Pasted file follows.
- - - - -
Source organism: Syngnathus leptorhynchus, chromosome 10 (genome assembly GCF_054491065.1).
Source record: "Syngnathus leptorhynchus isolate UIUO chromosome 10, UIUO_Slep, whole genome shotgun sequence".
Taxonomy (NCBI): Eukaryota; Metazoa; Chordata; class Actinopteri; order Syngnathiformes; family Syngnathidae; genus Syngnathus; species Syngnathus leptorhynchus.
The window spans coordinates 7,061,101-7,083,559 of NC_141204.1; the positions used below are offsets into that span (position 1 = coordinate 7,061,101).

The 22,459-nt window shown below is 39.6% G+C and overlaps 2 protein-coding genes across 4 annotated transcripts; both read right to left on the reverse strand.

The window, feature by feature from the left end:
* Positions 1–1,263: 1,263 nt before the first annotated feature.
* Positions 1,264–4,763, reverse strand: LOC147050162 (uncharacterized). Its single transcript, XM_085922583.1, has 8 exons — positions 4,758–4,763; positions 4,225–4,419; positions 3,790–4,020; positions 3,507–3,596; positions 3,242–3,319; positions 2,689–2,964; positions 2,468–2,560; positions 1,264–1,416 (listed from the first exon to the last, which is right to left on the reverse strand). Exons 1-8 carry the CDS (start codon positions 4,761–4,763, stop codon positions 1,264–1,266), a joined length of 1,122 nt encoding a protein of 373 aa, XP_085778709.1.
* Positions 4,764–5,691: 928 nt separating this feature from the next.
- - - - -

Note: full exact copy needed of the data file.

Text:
Source organism: Syngnathus leptorhynchus, chromosome 10 (genome assembly GCF_054491065.1).
Source record: "Syngnathus leptorhynchus isolate UIUO chromosome 10, UIUO_Slep, whole genome shotgun sequence".
Taxonomy (NCBI): Eukaryota; Metazoa; Chordata; class Actinopteri; order Syngnathiformes; family Syngnathidae; genus Syngnathus; species Syngnathus leptorhynchus.
The window spans coordinates 7,061,101-7,083,559 of NC_141204.1; the positions used below are offsets into that span (position 1 = coordinate 7,061,101).

The 22,459-nt window shown below is 39.6% G+C and overlaps 2 protein-coding genes across 4 annotated transcripts; both read right to left on the reverse strand.

The window, feature by feature from the left end:
* Positions 1–1,263: 1,263 nt before the first annotated feature.
* Positions 1,264–4,763, reverse strand: LOC147050162 (uncharacterized). Its single transcript, XM_085922583.1, has 8 exons — positions 4,758–4,763; positions 4,225–4,419; positions 3,790–4,020; positions 3,507–3,596; positions 3,242–3,319; positions 2,689–2,964; positions 2,468–2,560; positions 1,264–1,416 (listed from the first exon to the last, which is right to left on the reverse strand). Exons 1-8 carry the CDS (start codon positions 4,761–4,763, stop codon positions 1,264–1,266), a joined length of 1,122 nt encoding a protein of 373 aa, XP_085778709.1.
* Positions 4,764–5,691: 928 nt separating this feature from the next.